Rachel’s Action Network (RAN) members are dedicated to working for a healthier, more sustainable world and are vocal advocates for policies that protect the environment. Some of our recent policy priorities include:
Chemical Safety Reform
The Toxic Substances Control Act (TSCA), which was intended to give the Environmental Protection Agency the power to regulate toxic chemicals, just doesn’t work. Since TSCA was passed in 1976, the EPA has required testing on just over 200 of the 62,000 chemicals that were “grandfathered” in under the law. TSCA does not require chemical companies to prove that the chemicals they make are safe before they end up in products. In fact, manufacturers are allowed to keep basic safety information secret—making it hard for the average consumer to make informed choices. We need strong legislation that will protect vulnerable populations, allows the EPA to test chemicals for safety, and will not preempt states’ authority to pass stronger regulations on chemicals.
Eighty percent of antibiotics in the U.S. are sold for food-animal use, not to treat sick people. Antibiotics are widely used to compensate for overcrowding and poor sanitation at the industrial operations where most food animals are produced, and to speed animal growth. These practices are eroding the effectiveness of life-saving medicines and fueling a public health crisis. Instead of withdrawing approvals, the FDA has proposed a voluntary process to end antibiotic use to speed animal growth. The agency has refused to release information needed to evaluate this approach, and has ignored the rampant misuse of antibiotics in food animals. The Preventing Antibiotic Resistance Act in the Senate and the Preservation of Antibiotics for Medical Treatment Act in the House would prevent the overuse of antibiotics in livestock and protect public health.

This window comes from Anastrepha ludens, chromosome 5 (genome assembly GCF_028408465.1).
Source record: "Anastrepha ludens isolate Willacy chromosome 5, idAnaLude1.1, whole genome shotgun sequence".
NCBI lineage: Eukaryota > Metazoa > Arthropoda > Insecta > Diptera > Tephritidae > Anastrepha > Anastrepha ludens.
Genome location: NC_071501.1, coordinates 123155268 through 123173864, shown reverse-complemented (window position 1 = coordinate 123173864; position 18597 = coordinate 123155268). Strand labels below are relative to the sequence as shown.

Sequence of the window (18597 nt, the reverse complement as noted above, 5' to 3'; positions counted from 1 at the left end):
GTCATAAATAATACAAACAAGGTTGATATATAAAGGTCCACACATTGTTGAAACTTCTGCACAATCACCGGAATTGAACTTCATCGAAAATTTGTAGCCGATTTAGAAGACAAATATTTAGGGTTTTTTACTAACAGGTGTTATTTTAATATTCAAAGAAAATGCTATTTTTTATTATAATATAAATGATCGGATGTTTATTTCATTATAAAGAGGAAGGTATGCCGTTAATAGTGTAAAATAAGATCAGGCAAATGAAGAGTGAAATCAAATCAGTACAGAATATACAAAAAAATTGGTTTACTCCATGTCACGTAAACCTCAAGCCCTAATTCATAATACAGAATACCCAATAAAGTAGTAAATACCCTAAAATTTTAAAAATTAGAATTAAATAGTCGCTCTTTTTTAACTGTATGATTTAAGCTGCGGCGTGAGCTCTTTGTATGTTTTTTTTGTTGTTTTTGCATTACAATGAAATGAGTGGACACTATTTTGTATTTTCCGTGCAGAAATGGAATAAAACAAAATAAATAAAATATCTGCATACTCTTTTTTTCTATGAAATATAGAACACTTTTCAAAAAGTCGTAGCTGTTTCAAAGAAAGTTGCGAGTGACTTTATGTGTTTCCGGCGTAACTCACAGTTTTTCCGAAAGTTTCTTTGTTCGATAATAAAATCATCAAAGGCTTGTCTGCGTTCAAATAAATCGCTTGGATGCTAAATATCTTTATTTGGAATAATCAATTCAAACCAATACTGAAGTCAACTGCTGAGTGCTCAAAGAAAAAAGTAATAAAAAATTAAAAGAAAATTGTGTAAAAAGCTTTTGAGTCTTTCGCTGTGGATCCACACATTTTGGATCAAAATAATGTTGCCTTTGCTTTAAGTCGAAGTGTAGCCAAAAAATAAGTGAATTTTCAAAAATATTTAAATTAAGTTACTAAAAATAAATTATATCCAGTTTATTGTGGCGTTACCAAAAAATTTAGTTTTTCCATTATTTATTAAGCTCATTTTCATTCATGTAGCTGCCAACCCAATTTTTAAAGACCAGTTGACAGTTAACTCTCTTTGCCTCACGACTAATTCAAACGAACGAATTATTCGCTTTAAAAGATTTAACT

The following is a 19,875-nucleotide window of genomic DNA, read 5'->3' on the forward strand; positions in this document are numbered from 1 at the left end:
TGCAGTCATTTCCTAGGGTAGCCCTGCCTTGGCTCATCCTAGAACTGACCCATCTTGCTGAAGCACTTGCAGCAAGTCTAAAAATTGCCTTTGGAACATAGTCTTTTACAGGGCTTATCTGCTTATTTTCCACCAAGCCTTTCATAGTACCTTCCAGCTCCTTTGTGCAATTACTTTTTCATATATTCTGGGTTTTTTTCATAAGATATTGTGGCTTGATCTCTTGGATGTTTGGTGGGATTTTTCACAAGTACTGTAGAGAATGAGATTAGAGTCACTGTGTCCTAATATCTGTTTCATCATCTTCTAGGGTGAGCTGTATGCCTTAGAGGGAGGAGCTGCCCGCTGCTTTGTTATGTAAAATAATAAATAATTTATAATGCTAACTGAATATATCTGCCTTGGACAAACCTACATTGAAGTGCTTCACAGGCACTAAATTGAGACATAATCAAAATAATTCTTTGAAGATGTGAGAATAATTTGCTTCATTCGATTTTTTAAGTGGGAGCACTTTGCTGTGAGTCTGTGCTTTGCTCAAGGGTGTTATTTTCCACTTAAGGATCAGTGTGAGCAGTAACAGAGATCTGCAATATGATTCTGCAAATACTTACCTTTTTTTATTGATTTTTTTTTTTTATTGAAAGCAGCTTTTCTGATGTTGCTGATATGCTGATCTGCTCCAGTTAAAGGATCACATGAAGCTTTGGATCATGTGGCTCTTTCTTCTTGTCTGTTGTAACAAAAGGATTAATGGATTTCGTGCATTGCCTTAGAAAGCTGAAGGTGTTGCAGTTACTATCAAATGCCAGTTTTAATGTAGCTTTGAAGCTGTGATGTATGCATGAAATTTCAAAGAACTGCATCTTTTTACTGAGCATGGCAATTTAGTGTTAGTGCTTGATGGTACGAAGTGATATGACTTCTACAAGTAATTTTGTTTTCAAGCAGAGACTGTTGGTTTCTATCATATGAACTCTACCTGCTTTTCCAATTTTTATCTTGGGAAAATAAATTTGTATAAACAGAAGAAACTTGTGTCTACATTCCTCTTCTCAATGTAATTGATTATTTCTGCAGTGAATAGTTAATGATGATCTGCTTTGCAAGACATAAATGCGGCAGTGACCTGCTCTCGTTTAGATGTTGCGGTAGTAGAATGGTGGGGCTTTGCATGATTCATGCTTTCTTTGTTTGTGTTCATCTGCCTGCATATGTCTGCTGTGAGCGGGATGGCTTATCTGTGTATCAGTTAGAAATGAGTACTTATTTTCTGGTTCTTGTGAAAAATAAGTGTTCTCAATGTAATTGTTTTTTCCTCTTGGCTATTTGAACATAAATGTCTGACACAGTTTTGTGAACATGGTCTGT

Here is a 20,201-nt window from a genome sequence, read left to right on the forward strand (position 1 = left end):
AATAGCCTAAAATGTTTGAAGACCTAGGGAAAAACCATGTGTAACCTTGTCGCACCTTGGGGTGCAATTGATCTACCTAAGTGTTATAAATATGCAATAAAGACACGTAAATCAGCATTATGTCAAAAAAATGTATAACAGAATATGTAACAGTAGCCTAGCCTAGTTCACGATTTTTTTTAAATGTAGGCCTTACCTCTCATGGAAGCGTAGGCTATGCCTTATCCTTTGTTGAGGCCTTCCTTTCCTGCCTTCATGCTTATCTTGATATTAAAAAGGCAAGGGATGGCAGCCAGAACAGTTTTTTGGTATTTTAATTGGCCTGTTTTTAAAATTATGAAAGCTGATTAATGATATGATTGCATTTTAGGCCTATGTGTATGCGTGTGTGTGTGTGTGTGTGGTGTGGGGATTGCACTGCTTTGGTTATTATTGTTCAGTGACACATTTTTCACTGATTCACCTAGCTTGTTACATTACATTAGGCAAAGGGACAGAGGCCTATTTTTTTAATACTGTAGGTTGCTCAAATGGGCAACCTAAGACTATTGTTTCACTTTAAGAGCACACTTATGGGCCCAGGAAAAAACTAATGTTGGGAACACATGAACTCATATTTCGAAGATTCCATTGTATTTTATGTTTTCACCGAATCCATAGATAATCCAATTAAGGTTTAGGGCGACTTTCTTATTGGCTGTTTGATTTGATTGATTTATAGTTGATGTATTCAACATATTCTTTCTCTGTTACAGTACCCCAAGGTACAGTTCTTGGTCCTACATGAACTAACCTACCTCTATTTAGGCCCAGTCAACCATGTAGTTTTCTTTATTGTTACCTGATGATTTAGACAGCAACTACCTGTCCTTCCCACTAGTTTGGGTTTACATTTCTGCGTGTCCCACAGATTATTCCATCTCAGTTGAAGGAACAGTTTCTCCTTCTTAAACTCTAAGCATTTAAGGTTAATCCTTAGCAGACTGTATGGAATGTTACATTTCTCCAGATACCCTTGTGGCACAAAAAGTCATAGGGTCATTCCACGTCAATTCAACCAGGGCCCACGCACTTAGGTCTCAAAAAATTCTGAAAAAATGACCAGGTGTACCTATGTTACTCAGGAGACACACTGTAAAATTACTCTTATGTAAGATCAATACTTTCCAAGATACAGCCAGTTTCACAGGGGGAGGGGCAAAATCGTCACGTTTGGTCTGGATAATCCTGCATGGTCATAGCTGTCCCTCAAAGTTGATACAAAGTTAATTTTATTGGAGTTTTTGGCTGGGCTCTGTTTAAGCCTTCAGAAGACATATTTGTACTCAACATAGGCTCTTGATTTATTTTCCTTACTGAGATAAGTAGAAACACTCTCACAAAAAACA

The Keystone XL Pipeline would transport tar sands oil from Alberta, Canada to Texas refineries on the gulf coast. Extracting tar sands oil requires much more energy and water—and generates three times more carbon pollution—than drilling for conventional oil. Furthermore, the pipeline is unlikely to make America less reliant on other foreign oil sources, will result in negligible job creation, and carries the threat of increased risk of oil spills. It will have a significant impact on our climate and it is simply not in the national interest.
EPA and the Clean Air Act
The EPA and the Clean Air Act protect Americans from airborne pollutants that are hazardous to human health and the environment. However, Congress may use the Congressional Review Act to disapprove an EPA rule and prevent its implementation. While Congressional review is an important mechanism to ensure administrative responsibility and accountability, it should not be used to threaten the EPA’s authority under the Clean Air Act. The EPA has been successfully using the Clean Air Act as its main tool for protecting our health from dangerous air pollution for over forty years.